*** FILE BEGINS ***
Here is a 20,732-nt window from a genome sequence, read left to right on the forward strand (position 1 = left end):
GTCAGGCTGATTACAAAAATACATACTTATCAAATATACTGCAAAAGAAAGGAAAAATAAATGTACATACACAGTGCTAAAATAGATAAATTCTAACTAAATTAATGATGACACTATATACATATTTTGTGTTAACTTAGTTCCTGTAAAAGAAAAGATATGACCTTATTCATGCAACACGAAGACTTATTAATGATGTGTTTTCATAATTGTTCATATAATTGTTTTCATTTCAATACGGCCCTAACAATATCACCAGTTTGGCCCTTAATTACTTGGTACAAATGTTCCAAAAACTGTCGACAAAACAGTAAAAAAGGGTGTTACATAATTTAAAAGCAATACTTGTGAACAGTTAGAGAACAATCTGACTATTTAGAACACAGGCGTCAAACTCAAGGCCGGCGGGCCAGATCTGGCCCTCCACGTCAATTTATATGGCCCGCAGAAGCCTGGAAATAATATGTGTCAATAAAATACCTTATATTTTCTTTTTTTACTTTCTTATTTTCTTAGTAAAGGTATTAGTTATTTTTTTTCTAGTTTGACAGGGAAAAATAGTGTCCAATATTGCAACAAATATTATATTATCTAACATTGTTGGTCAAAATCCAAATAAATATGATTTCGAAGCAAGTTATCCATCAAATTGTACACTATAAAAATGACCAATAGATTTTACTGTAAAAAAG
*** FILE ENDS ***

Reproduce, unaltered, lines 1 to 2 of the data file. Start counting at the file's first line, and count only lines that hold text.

Here is a 20,732-nt window from a genome sequence, read left to right on the forward strand (position 1 = left end):
GTCAGGCTGATTACAAAAATACATACTTATCAAATATACTGCAAAAGAAAGGAAAAATAAATGTACATACACAGTGCTAAAATAGATAAATTCTAACTAAATTAATGATGACACTATATACATATTTTGTGTTAACTTAGTTCCTGTAAAAGAAAAGATATGACCTTATTCATGCAACACGAAGACTTATTAATGATGTGTTTTCATAATTGTTCATATAATTGTTTTCATTTCAATACGGCCCTAACAATATCACCAGTTTGGCCCTTAATTACTTGGTACAAATGTTCCAAAAACTGTCGACAAAACAGTAAAAAAGGGTGTTACATAATTTAAAAGCAATACTTGTGAACAGTTAGAGAACAATCTGACTATTTAGAACACAGGCGTCAAACTCAAGGCCGGCGGGCCAGATCTGGCCCTCCACGTCAATTTATATGGCCCGCAGAAGCCTGGAAATAATATGTGTCAATAAAATACCTTATATTTTCTTTTTTTACTTTCTTATTTTCTTAGTAAAGGTATTAGTTATTTTTTTTCTAGTTTGACAGGGAAAAATAGTGTCCAATATTGCAACAAATATTATATTATCTAACATTGTTGGTCAAAATCCAAATAAATATGATTTCGAAGCAAGTTATCCATCAAATTGTACACTATAAAAATGACCAATAGATTTTACTGTAAAAAAG